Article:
The State Of The Wii U In 2015

The State Of The Wii U In 2015

The Wii U had a tough 2015. Nintendo can boast that they have released some of the most excellent exclusives of the year, yes, but with their next console looming in the horizon, it’s hard not to feel like 2015 was a transitional period. This is part of our 2015 “State of” series, a look at how the five major consoles (and PC) are doing this year.

Let’s go back in time to the middle of 2015. May saw the release of Kirby and the Rainbow Curse, a solid game with a distinct visual style. Nothing ground-breaking, par for the course for a Nintendo console. By now, we all know that Nintendo hardware means playing Nintendo-developed games, be it new iterations of classic franchises, or virtual console re-issues of fan favourites.

The State Of The Wii U In 2015

The start of the year was anchored almost entirely by Nintendo’s continued support of Smash Bros. That game may have come out in 2014, but 2015 was the year Nintendo invested heavily in updates. That support, in combination with the ever-growing fighting game scene, made 2015 feel like it was the year of Smash Bros. Smash Bros. broke records in 2015. One of the biggest bombshells of the year was from Smash Bros.. Some of the most inspirational stories of 2015, eSports-wise, were for Smash Bros. A Wii U game from 2014 became one of the most talked about things in 2015!

The flip-side is that this demonstrates how weak 2015 was for the Wii U: one of its stand-out games wasn’t actually released that year.

The State Of The Wii U In 2015

The kid-friendly competitive shooter Splatoon also came out in 2015, and it was great. Leave it to Nintendo to find a way to make shooters feel fresh again. While the launch of Splatoon was kind of rocky thanks to a number of bizarre oversights and a lack of content, Nintendo kept updating the game throughout the year with a number of maps, modes, and gear — all of which were free. In 2015, the Wii U felt like an advent calendar for Splatoon owners, especially with the constantly rolling events known as “Splatfest.” While it took Nintendo a while to catch on to the whole games-as-services thing, now it feels like they’re showing everyone how it should be done.

More than anything, though, 2015 felt like the year that Nintendo went overboard with Amiibo. Nearly every game they released this year came packaged with a little plastic figurine or in some way connected to them. It was hard not to get the sense that Nintendo is as interested in selling figurines as they are in developing games. Sometimes, it can even feel like a cynical cash-grab that capitalises entirely on the cuteness of Nintendo characters. Oh, I shouldn’t talk shit. I bought a bunch of Amiibo in 2015. Nintendo’s ‘Amiibo problem’ only exists because people like me have enabled it.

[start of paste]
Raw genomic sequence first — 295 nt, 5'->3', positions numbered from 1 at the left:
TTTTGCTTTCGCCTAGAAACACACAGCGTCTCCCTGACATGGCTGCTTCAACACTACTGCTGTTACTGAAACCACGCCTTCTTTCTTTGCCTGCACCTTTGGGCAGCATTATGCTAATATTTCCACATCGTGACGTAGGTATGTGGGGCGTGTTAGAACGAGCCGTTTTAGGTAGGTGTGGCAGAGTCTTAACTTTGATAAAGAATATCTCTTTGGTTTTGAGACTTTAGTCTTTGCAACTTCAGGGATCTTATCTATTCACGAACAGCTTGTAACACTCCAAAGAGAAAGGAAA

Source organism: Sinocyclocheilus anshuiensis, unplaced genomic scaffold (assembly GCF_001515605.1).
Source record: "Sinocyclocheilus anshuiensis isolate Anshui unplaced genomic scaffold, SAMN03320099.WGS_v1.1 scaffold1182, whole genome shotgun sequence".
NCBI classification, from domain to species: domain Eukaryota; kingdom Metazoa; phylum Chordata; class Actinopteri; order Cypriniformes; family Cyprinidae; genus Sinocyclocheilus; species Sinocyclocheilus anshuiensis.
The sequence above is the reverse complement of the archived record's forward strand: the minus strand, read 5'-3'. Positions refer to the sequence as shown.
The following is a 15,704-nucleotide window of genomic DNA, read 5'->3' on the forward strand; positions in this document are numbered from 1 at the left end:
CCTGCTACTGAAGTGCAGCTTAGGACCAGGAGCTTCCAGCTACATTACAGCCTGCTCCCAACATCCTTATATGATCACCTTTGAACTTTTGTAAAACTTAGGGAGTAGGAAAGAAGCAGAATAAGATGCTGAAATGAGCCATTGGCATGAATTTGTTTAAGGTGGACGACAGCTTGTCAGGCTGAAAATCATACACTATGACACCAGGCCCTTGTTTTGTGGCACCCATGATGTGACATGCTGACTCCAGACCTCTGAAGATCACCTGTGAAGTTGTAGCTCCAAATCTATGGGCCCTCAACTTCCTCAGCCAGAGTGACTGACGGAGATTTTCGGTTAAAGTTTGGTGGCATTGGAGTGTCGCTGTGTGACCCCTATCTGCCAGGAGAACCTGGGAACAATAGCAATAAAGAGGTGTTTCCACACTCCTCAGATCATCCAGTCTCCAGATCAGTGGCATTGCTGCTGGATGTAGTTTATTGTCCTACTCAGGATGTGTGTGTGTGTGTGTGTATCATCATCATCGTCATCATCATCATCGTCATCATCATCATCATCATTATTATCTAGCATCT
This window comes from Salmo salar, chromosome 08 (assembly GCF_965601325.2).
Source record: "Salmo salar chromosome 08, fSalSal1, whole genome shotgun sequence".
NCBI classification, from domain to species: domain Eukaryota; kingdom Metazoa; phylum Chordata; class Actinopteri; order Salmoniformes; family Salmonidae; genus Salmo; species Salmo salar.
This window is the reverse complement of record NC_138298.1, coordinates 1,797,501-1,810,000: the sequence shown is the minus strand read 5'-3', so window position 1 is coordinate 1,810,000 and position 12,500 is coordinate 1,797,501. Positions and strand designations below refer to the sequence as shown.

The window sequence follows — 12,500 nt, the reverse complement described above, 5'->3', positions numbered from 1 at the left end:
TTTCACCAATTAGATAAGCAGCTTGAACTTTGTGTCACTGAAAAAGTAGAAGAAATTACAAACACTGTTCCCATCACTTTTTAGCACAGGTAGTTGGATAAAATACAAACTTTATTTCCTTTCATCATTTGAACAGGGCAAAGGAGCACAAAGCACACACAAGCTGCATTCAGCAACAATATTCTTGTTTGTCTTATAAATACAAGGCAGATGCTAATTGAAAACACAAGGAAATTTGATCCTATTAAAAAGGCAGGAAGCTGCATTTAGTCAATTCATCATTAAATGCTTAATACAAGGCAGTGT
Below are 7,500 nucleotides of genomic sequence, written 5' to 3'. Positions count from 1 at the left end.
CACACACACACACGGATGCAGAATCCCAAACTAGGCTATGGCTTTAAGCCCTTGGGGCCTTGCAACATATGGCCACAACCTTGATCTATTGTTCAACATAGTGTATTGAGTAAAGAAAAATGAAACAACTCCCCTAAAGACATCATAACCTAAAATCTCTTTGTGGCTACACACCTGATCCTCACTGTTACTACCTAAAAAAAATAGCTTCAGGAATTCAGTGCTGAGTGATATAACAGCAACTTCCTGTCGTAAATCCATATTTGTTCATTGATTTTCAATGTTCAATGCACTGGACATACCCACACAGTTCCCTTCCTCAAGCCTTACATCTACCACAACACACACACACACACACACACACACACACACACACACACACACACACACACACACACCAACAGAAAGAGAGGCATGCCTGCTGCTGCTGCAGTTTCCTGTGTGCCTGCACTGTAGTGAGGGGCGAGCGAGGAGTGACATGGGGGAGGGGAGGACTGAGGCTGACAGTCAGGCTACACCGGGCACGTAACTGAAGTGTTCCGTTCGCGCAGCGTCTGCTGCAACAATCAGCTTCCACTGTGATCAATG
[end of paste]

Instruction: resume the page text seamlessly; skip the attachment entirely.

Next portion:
The State Of The Wii U In 2015

And then there was Mario Maker. Real talk, everyone slept on this game for most of 2015, until it was actually released in spring and suddenly Mario became relevant to gaming once more. This is the most exciting Mario has been in a long, long time. Even the game’s obtuse course-curation system couldn’t stop how much arse it kicked. Players built some of the most ridiculous and inspired creations with Mario Maker, and I’m glad Nintendo had the confidence to let their fans run loose with their iconic mascot.

Games like Mario Maker demonstrate that Nintendo has started to see the value in listening to fans. Updates to Mario Maker (as well as Splatoon and Smash Bros.) often focused on player complaints and concerns. Had you asked me in 2014, I would have never guessed that Nintendo would become this receptive and flexible.

Some of Nintendo’s old ways of thinking still linger, though. YouTube is a huge part of gaming culture, and people on YouTube love playing and sharing Nintendo games. Unfortunately, sharing Wii U gameplay videos on YouTube was a nightmare in 2015, thanks to Nintendo’s draconian stance on copyright claims. Nintendo’s YouTube revenue sharing program kind of sucks, too, but at this point YouTubers might just have to take what they can get.

Nintendo also cracked down hard on some of the more niche communities that have helped the Wii U’s fandom grow into what it is today. Speedrunners, who helped build the remix culture that Mario Maker draws so heavily from, saw many of their beloved accomplishments with emulated Mario games wiped from existence on YouTube. These are the same people who are keeping Mario Maker alive right now — they don’t have a choice, really. If they want to make elaborate Mario creations, they have to play Mario Maker. Nintendo is within their rights to shut down courses created through Mario emulators, but the communities Nintendo is ‘fighting’ here also feel pretty harmless. In 2015, it sometimes felt like Nintendo was betraying some of its most hardcore fans, and given that the Wii U is so reliant on the evangelising efforts of the community, that’s not just awful, it’s counterproductive.

The State Of The Wii U In 2015